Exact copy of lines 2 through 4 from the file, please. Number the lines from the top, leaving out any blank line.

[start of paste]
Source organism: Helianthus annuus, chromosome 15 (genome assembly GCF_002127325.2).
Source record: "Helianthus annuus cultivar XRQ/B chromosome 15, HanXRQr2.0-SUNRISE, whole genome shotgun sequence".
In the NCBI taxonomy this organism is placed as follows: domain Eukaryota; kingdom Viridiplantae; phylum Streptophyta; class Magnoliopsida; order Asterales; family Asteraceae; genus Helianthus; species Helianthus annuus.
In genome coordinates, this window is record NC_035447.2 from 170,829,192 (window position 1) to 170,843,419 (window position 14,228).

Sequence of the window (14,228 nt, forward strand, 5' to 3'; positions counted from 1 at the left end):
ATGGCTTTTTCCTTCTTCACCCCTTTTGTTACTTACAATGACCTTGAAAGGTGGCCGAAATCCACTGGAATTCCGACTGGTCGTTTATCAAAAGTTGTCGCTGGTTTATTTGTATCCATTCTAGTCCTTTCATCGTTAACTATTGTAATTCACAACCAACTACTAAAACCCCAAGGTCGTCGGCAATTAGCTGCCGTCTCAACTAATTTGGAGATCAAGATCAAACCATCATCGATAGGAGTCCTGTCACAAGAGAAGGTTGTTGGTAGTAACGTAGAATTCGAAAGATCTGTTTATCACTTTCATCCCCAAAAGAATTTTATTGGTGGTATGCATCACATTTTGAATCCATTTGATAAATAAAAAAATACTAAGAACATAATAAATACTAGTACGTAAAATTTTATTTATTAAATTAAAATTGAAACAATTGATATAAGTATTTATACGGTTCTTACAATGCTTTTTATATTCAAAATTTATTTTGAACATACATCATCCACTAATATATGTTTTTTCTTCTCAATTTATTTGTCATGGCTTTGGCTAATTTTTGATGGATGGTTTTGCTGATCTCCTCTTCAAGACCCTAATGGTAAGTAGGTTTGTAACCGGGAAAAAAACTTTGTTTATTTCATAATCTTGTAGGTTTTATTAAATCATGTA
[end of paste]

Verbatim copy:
Source record: "Helianthus annuus cultivar XRQ/B chromosome 15, HanXRQr2.0-SUNRISE, whole genome shotgun sequence".
In the NCBI taxonomy this organism is placed as follows: domain Eukaryota; kingdom Viridiplantae; phylum Streptophyta; class Magnoliopsida; order Asterales; family Asteraceae; genus Helianthus; species Helianthus annuus.
In genome coordinates, this window is record NC_035447.2 from 170,829,192 (window position 1) to 170,843,419 (window position 14,228).